If you consider (I) and are inclined towards it without certainty, you could be described either as carrying a belief without claim of knowledge, or as suspending judgement although not without bias.

For a long time I have maintained that I am both an aethiest and an agnostic. My justification is: I don't believe in god(s), but I don't know that no god(s) exist.... Similiarly, I can say, I don't know if there is a god, but I have strong disbeliefs. I see such situations as an affirmation that a person can simultaneously fit both catagories {(i) and (iii)} or {(ii) and (iii)}; I can not see justification for calling it an escape.

7. Epistemology studies justified beliefs but what exactly are beliefs? It is an extremely odd question, "What do you believe?" and it is only slightly less strange to ask "What do you believe about...?" where the dots are filled in by any standard noun phrase such as "President Clinton." If asked to list our beliefs, most of us would have a lot of trouble coming up with even a short list. We might be able to list a few institutions or beings we "believe in"; but a list of actual beliefs would be beyond most of us. Explain Steup's distinction between newly formed, occurent, and standing beliefs and then comment on the following claim (X)

(X) The reason why it is difficult and unnatural to list one's belief is that 99% of one's beliefs are standing beliefs and standing beliefs cannot be easily or directly introspected and turned into occurent beliefs.

A belief is an opinion (possibly true) describing the status of a proposition. An occurent belief is one that is presently before the mind. A standing belief is an opinion that you would believe is true, but normally not focused upon. For example, I may have the occurent belief that I'm never going to get a passing grade on my Northern Renaissance Art History research paper, this belief occurs most often while working on it. I have the standing belief that my birthday is 31 July 1973, but, in general, this belief only occurs to me either during that time of year or when I need to fill out various application. The belief that my bedroom carpet needs to be vacuumed only occurs when the floor is looks terribly filthy or smells terribly funky; it is by no means a standing belief.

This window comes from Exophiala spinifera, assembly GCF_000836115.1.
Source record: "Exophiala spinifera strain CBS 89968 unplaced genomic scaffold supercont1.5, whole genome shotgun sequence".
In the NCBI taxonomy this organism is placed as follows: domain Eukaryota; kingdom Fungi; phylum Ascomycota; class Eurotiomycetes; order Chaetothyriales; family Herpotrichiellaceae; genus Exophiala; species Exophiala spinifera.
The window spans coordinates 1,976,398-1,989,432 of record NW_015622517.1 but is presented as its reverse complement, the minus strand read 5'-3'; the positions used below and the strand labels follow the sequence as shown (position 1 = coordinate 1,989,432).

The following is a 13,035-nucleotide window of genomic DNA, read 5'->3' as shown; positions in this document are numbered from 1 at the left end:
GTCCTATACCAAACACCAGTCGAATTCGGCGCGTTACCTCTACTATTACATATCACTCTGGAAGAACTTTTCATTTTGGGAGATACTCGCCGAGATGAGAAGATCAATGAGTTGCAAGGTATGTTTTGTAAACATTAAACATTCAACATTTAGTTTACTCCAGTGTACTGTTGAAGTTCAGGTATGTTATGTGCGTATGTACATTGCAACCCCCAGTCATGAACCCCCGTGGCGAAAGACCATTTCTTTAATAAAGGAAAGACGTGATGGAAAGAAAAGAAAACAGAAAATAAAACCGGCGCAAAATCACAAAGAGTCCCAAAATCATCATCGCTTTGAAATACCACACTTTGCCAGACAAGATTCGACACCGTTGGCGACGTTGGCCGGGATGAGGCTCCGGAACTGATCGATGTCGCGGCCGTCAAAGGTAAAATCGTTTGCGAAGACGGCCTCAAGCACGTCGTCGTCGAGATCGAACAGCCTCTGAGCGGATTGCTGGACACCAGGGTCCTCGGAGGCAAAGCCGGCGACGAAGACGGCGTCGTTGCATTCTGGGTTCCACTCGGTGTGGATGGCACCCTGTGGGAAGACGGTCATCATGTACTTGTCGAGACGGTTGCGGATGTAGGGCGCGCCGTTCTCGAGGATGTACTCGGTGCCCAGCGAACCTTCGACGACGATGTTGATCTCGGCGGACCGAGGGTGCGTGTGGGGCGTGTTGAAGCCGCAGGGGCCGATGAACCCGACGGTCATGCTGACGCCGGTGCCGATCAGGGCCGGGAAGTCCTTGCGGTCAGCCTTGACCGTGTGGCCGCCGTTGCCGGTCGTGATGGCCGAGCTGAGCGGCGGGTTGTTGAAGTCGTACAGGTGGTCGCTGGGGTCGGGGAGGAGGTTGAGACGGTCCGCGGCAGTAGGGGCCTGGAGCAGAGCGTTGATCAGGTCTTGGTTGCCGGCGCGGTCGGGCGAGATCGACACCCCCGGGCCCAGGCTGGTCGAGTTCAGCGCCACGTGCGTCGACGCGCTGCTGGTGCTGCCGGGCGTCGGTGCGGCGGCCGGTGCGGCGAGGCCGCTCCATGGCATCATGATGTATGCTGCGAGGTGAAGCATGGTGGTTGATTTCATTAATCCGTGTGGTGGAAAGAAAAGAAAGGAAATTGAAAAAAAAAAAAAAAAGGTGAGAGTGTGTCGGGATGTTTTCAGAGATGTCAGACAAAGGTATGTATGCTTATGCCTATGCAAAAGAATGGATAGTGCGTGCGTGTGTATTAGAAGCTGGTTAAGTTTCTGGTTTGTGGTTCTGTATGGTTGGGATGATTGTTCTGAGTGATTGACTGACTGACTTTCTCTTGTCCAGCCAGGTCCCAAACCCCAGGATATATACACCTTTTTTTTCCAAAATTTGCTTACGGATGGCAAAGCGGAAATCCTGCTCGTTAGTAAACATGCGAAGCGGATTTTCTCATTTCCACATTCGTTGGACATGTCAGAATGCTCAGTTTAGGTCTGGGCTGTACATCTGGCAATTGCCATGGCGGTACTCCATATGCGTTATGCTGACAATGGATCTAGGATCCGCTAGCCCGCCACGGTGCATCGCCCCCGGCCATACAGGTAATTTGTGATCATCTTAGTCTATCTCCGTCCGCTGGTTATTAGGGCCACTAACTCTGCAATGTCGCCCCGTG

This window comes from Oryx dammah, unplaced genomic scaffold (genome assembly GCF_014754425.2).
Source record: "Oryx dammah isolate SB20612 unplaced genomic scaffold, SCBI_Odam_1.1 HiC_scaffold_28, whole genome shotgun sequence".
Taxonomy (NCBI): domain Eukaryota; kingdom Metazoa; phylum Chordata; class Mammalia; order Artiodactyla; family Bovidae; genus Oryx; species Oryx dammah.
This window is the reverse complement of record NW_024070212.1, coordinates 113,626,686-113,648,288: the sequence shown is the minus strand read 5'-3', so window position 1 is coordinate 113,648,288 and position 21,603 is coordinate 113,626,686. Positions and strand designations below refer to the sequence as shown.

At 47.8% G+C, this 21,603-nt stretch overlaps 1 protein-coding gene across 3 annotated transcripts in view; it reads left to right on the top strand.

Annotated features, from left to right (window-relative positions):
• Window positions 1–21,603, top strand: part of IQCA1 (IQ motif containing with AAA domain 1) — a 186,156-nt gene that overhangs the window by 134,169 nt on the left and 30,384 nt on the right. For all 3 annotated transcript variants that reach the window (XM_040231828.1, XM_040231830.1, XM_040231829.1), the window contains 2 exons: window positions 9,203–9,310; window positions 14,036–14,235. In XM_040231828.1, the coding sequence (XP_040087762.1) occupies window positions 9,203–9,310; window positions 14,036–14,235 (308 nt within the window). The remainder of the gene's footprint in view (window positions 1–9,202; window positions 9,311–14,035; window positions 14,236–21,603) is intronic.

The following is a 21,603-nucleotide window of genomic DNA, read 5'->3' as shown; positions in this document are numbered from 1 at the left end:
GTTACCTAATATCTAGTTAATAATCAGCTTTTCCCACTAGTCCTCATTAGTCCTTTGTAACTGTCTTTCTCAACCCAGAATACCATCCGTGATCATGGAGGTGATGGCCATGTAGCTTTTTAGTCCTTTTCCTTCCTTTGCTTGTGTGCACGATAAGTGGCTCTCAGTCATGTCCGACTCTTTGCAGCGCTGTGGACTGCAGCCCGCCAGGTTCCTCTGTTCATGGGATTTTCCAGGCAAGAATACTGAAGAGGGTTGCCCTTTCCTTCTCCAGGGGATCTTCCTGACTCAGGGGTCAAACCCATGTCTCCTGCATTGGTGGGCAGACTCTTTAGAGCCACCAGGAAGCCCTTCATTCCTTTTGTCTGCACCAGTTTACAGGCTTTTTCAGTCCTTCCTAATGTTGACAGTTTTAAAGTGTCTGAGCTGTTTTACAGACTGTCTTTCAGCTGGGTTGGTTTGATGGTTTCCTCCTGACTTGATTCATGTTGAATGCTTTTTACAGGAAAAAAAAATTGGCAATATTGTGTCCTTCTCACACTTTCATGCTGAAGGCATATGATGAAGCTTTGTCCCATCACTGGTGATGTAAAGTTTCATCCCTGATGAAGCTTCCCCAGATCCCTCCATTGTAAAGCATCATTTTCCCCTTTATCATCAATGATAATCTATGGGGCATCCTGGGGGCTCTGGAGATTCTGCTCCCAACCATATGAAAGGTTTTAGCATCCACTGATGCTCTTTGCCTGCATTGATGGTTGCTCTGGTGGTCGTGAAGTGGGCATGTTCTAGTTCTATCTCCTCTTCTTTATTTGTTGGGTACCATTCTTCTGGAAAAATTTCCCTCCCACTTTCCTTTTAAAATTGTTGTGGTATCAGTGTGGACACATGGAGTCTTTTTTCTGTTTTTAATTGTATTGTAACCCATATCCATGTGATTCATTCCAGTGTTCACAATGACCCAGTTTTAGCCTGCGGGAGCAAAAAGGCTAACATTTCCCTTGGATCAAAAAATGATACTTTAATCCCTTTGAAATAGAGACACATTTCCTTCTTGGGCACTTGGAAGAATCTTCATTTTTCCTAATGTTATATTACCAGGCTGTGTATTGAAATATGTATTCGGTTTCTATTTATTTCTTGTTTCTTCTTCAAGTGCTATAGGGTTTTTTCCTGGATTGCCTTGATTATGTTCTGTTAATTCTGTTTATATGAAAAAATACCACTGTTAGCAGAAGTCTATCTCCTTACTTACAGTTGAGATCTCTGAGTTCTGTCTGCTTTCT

I don't believe (X) is 100% true. I'll agree that the largest percentage of beliefs are standing beliefs -- it may even be fair to say 99.9%. On the other hand, I am not inclined to believe that standing beliefs cannot be easily or directly introspected or turned into occurent beliefs. While we may spend most of our time taking our beliefs for granted, I believe they are readibly accessible given a context where it makes sense to consider them. I may have a standing belief that no pink dragons with purple poka dots fly around the globe (to choose a random example), but how often would I be called upon to formulate and introspect upon that belief? Walk up to a random person on the street and ask them out of the blue to list there beliefs, without context they may be shocked into speechlessness. Without deliminations, they may be dumbfounded by your meaning. In either context they may be embarassed against uttering inanities about pink dragons. But given understanding o f the question, and adequate time and paper to compose the list, the list should only be limited in size by the imagination and determination of the particular person attempting to answer the quesiton.

8. How does Steup define a lucky guess? A lucky truth? Steup's account of a lucky guess involves believing without evidence; however, such believing goes against everything "nature" has taught us. Ancestors who comfortably and routinely ignored evidence were wiped out, often in their youth, and we have inherited a disposition to go with the evidence. Think about the feeling or attitude you have when you are forced to choose without evidence (guess) among improbable longshots. (For example, you are forced to play one ticket in the Pick 3 lottery game.) Is your attitude happily described as one of positive belief? Does this pose a problem for Steup and his account of guessing? Explain why or why not?